I just spent the weekend with my best friend and two teenage girls. We flew to Los Angeles where we immediately (an hour or so later) got in the rental car and drove directly to the Pacific Ocean to have a picnic lunch with our feet in the sand, soaking up some sunshine and watching surfers. We spent the next two days covering every inch of Disneyland and California Adventure, filling up our happy tanks, laughing till we cried, walking till we hurt, and riding roller coasters till we screamed. I heard more giggles out of those two girls than I thought possible, until I remembered that I was once a giggling girl myself.
And yet, in the middle of all the excitement and joy, there were bittersweet moments. I couldn't help remembering going through the Haunted Mansion and riding the Matterhorn with Rochelle when we were 15. I thought of friendship often as I was watching the girls, knowing that both of them are seriously struggling with self-esteem, eating disorders and more, in a way that is beyond normal for their age. But their giggles and happiness were real this weekend, of that I am sure. I can only hope that it carries them for a while and shelters them from pain as long as possible.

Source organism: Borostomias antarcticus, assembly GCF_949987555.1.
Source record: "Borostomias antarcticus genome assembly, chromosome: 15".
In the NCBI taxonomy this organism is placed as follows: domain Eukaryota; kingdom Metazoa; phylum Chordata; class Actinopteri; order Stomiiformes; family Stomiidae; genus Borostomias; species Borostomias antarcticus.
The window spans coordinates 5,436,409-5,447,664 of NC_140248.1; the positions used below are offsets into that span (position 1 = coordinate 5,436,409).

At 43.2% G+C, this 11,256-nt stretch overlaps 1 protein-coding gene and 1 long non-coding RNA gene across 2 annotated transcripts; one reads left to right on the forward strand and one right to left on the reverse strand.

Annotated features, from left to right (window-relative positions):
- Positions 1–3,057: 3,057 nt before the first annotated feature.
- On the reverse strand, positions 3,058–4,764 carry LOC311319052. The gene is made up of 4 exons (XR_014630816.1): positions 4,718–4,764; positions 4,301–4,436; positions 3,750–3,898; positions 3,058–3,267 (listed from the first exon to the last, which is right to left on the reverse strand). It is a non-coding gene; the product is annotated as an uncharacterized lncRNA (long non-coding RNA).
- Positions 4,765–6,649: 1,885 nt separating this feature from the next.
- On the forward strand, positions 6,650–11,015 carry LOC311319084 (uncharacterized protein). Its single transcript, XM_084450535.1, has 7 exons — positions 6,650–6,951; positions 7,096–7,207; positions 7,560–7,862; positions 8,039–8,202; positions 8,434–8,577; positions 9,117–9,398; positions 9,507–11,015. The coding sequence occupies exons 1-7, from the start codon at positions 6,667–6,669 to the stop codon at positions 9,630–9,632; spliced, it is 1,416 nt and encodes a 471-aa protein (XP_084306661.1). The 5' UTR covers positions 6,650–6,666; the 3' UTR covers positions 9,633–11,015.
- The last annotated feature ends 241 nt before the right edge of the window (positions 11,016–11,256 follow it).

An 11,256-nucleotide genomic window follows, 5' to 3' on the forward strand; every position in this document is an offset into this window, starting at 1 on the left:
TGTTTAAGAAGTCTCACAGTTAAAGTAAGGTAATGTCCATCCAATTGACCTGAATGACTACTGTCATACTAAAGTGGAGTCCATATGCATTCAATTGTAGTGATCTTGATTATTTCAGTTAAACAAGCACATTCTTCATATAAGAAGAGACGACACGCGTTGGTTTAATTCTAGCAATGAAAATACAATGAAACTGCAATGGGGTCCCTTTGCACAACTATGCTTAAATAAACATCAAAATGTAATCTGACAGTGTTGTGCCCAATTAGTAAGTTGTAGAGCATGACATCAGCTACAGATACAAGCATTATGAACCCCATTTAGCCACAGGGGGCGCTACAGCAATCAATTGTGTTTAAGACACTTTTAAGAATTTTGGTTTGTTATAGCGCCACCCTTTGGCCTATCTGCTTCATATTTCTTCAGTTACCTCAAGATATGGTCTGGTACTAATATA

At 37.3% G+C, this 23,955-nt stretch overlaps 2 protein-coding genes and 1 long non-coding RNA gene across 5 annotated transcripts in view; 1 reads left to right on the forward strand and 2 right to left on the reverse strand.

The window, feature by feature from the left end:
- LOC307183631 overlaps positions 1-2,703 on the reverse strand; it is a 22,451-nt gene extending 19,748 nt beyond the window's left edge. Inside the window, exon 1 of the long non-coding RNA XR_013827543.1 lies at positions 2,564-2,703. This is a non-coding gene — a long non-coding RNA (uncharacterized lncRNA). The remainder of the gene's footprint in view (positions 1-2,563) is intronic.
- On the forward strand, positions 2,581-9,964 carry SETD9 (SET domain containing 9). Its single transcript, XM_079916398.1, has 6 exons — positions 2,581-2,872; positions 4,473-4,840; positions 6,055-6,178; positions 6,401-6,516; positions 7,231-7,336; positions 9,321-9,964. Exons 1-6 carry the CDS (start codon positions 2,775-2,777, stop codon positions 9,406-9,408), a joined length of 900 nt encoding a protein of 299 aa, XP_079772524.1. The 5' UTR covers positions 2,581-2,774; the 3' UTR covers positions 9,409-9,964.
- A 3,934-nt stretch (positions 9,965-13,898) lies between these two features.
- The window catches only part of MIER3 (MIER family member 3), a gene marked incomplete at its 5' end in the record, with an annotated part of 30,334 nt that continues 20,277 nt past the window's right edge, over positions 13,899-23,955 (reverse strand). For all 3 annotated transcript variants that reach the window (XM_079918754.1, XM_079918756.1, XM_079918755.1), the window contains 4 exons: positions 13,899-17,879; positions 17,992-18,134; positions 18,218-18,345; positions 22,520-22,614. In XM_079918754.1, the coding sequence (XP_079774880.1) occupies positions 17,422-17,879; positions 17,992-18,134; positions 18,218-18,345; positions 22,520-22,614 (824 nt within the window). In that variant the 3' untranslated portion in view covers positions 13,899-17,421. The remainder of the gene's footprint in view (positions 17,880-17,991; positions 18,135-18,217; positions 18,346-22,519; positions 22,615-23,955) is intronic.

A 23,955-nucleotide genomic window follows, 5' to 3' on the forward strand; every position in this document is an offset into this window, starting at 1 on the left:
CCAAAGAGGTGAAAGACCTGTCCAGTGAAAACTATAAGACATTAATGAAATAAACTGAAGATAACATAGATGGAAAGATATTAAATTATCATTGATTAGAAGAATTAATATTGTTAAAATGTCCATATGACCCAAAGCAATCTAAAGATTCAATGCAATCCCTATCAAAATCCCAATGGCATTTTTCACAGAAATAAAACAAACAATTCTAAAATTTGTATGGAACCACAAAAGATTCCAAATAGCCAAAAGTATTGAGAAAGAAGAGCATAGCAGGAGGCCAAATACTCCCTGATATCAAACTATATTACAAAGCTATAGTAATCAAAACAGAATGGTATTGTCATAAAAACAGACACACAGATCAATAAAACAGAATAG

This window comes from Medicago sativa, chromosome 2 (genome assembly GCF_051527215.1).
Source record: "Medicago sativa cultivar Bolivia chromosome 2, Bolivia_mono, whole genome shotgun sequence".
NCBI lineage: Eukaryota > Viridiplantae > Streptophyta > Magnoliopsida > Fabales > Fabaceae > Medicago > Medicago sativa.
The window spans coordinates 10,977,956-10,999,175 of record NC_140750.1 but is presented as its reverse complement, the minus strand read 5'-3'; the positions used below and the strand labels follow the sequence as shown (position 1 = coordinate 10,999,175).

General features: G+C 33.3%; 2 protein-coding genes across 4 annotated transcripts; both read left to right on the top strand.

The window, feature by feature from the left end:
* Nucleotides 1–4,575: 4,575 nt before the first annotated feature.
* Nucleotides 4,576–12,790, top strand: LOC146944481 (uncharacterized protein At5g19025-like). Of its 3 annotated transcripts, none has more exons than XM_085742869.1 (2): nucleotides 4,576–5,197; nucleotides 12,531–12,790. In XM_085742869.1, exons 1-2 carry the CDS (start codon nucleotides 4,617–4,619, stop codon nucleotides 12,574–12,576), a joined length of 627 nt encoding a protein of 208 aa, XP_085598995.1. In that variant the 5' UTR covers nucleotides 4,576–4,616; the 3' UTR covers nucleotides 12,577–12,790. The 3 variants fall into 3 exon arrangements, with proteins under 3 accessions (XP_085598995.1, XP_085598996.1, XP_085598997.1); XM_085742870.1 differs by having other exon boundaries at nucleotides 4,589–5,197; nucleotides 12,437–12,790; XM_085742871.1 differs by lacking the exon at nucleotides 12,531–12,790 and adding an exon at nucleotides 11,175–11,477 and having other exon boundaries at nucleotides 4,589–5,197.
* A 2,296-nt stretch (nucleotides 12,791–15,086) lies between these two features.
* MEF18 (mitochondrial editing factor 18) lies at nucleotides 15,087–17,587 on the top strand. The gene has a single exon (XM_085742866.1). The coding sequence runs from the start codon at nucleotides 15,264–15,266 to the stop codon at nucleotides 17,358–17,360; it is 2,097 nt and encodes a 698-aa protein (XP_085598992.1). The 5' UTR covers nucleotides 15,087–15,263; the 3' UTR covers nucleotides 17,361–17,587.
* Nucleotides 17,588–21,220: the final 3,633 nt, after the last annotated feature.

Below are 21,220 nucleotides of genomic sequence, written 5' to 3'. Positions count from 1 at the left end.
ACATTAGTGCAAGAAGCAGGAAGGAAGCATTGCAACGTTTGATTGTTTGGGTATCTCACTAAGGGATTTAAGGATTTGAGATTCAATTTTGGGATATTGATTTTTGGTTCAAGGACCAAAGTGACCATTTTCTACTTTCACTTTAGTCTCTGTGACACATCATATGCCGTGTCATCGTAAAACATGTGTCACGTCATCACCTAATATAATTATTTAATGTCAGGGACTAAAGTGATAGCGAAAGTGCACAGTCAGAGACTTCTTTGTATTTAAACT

Although I'm not a parent, my maternal instincts wanted to do everything to make sure they know that they are worthy and loved just for being themselves. That beauty isn't in the clothes they wear, the makeup they sneak on, and in whether they have a tan or not. It's in their soul and it sparkles even when their eyes are sad. It's in the child-like joy of joining in with a Disney character who just asked you to dance on the sidewalk. It's in learning a new way to live after a parent leaves or passes away. It's in the act of volunteering at a cat shelter just because you love cats. It's in giggling and sharing secrets with your best friend, knowing that she's got your back no matter what. It's in the permagrin that comes from riding a roller coaster that made you feel like a kid. These girls have beauty that cannot be contained, I just wish they could see what I see and trust in themselves.